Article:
he Queen has allowed the world to see touching glimpses of “the fun behind the formality” of her royal life in home movies that have been released for the first time.
The clips, which span her life from being a baby pushed in a pram by her mother to her Coronation in 1953 at the age of 27, come as she is set to celebrate her Platinum Jubilee.
At the age of 96 and after a 70-year reign that has probably seen her become one of the most photographed women in the world, the Queen recorded a personal message to introduce the BBC documentary – Elizabeth: The Unseen Queen – which includes a beaming image of her as a young princess showing the camera her engagement ring.
In the message, which was recorded at Windsor Castle this month, the Queen says: “Cameras have always been a part of our lives.
“I think there’s a difference to watching a home-movie when you know who it is on the other side of the lens, holding the camera. It adds to the sense of intimacy.
“Like many families, my parents wanted to keep a record of our precious moments together. And when it was our turn with our own family, we did the same.”
“I always enjoyed capturing family moments.”
“Private photos can often show the fun behind the formality.
“I expect just about every family has a collection of photographs or films that were once regularly looked at to recall precious moments but which, over time, are replaced by newer images and more recent memories.”
“You always hope that future generations will find them interesting, and perhaps be surprised that you too were young once.”
The 75-minute programme is largely narrated by the Queen herself, using clips and newsreel audio from her speeches to explain what viewers are seeing.
The Queen granted the BBC unprecedented access to hundreds of home-made recordings shot by her, her parents and the Duke of Edinburgh, which have been kept held privately by the Royal Collection in the British Film Institute (BFI) vaults.
Filmmakers listened to more than 300 of the Queen’s speeches, spanning over eight decades, to make the film in which she refers to her grandfather, George V, as as “Grandpa England”.
Grainy black-and-white footage of a young Princess Elizabeth with her uncle Prince George, The Duke of Kent, who died in a plane crash in 1942 while on active service, and the King’s last visit to Balmoral in 1951 are among the rare moments captured in the documentary.
It will also show the Queen as a young mother with the King and Queen fond as grandparents to her little children, Prince Charles and Princess Anne.
Charles is variously seen as a toddler pushing his sister in a pram, treading a pile of lawn clippings and lifting his father’s trouser legs to look at his socks.
The Queen’s fondness for family life is clear to see, according to BBC Studios who reviewed more than 400 reels of film, discovered lost newsreels and behind-the-scenes recordings of state events which are believed to have been privately commissioned by the royal family.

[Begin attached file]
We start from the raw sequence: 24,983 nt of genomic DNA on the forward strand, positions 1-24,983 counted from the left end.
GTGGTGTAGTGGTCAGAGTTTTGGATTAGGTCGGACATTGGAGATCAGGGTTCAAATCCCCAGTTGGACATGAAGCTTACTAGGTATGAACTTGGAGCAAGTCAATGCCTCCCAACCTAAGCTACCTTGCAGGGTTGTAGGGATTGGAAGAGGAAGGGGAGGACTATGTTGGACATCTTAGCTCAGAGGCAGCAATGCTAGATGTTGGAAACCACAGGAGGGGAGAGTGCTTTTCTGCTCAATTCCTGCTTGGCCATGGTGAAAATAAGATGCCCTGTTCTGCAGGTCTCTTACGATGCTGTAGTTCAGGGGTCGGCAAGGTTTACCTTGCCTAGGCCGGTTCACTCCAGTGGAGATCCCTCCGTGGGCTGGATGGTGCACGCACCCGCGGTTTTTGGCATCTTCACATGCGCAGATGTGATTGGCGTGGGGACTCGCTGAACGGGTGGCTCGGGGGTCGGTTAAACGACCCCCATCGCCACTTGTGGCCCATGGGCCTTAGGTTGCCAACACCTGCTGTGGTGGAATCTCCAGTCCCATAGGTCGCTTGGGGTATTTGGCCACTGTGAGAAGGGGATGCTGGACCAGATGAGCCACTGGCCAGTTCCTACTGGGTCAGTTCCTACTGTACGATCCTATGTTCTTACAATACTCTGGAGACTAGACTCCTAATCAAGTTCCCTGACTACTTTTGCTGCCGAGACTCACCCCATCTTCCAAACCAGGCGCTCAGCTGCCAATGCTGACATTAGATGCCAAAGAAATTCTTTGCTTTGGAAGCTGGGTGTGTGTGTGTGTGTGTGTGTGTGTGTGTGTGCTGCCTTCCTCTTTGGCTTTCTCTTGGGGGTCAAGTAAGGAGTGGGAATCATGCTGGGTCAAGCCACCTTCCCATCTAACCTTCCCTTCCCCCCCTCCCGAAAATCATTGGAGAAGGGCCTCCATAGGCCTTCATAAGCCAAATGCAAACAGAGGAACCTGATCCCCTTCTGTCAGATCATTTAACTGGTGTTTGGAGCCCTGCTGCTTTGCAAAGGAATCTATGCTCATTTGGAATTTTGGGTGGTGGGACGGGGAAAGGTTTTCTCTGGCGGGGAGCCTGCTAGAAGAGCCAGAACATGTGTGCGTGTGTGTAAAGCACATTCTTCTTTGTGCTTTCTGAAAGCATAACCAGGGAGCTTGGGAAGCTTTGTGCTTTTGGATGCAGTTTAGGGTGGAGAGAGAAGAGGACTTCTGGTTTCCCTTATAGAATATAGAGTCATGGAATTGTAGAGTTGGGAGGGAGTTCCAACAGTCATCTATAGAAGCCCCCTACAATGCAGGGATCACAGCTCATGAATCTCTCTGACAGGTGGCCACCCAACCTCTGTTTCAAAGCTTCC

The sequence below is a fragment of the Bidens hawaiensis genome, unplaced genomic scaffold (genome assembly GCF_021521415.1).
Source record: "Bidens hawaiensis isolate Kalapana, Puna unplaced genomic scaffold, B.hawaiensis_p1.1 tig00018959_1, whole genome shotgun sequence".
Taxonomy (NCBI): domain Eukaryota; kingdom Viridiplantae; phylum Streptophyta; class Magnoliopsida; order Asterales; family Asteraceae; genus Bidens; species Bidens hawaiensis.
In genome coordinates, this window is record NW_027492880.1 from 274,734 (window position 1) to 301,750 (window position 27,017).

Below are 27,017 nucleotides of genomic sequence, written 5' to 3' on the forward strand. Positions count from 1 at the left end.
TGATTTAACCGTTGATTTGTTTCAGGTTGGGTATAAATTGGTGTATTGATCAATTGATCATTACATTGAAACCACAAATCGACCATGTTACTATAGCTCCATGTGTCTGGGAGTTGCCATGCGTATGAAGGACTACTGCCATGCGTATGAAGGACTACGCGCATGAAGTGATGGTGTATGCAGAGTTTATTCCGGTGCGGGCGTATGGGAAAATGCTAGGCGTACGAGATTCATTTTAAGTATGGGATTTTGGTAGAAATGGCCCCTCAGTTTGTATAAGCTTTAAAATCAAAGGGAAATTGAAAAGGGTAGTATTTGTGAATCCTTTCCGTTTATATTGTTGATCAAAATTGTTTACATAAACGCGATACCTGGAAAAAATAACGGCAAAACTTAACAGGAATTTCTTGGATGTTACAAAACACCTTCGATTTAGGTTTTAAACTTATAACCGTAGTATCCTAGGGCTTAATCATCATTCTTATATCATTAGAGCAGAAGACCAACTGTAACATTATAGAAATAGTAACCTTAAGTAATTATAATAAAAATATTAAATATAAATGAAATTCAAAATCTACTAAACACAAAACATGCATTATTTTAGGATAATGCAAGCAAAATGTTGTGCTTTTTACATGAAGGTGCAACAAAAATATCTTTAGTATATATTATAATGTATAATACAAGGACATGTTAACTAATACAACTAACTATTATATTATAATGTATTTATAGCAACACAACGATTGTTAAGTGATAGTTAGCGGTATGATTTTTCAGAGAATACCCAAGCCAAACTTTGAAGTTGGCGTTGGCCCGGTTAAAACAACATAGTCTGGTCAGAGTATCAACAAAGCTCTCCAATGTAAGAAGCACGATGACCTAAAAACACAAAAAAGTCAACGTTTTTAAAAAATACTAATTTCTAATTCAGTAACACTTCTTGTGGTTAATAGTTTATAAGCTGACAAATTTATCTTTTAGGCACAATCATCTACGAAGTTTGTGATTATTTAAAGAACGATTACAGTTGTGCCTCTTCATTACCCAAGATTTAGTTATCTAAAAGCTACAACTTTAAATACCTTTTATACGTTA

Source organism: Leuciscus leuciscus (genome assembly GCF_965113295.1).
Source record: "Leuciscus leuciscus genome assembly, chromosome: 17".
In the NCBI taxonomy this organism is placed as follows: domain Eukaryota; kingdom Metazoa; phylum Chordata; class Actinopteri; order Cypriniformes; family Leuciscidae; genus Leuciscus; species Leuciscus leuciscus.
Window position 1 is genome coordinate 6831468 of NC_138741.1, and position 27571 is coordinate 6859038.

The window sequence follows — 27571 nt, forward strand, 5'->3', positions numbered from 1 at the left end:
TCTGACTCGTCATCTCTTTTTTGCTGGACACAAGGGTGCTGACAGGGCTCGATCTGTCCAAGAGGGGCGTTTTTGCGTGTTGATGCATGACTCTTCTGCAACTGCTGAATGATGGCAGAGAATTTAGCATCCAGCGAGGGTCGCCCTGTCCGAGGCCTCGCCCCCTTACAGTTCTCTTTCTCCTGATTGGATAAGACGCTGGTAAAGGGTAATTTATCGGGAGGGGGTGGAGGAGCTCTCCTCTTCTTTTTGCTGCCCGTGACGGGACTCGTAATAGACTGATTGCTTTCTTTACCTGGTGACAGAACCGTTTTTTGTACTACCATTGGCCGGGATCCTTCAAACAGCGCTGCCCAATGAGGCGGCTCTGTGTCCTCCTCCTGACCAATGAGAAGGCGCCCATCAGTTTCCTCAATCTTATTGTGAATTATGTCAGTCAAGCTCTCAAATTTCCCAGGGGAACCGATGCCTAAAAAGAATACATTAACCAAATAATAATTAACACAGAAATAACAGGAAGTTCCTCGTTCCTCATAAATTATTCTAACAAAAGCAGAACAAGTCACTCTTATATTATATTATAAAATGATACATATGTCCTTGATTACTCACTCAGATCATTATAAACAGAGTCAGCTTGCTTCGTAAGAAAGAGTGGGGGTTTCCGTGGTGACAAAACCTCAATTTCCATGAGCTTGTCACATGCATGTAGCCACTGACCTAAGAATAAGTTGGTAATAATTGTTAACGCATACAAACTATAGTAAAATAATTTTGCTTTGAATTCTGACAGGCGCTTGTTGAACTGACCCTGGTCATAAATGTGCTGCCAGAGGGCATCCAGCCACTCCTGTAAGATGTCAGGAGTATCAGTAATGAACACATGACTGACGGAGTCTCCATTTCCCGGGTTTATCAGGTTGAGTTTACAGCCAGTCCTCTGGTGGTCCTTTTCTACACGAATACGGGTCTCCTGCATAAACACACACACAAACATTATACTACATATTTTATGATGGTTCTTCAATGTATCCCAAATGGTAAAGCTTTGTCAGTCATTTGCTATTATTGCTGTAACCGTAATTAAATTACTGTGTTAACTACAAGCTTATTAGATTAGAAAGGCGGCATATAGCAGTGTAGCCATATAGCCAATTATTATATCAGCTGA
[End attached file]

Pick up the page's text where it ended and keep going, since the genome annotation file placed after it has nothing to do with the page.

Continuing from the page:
A young Elizabeth and her sister, Princess Margaret, are seen dancing in matching blue dresses with white polka dots as the corgis look on.
There are also glimpses of them crawling and playing in the garden as infants with their father King George VI.
Memories also include her first tour abroad, with her family to South Africa when she was 20.
Footage shot by The Queen and Philip on her first solo tour, to Canada in 1951, shows behind-the-scenes moments of their downtime, which contrasts with the more formal, high-profile tour that featured on newsreels.
Philip can be seen joking around in some clips that were filmed amid stormy seas.
Countryside walks and family holidays at Balmoral including King George VI’s last visit there in 1951, are also captured.
Other memories include a young Prince Charles and Princess Anne at Royal Lodge Windsor in June 1951, playing with their parents and their grandparents, the then King and Queen.
The King was already battling illness, and newsreel audio for this period states he has cancelled all public engagements.
BBC Studios Productions creative director Claire Popplewell said: “I think the film demonstrates the love and fondness Her Majesty’s father, King George VI, had for his daughters Princess Elizabeth and Princess Margaret.
“There’s a scene of him playing football and doing rough and tumble with the two princesses as very young children that is particularly touching.
“And like all families, they like to play up to the camera – no more evident than the home movie in South Africa while they are on their three-day break. Prince Philip does too – playing for the camera in a trappers hat during a break on the Canada tour in 1951.
“There’s a wonderful extended montage of Prince Philip – water-skiing, playing chase with a dog, riding the children’s toy vehicles – which, combined with The Queen’s words about him, is incredibly moving.
“Little things like successive generations wheeling small children around on wicker garden sun loungers give a sense of the family’s traditions,” she adds.
The last scenes show a composed Queen being photographed after her coronation, complete with family group shots, children wanting to race around and Philip looking kindly at his wife.
Ms Popplewell said: “Then in the final shot, just her, she smiles and swallows. That swallow is so very human.”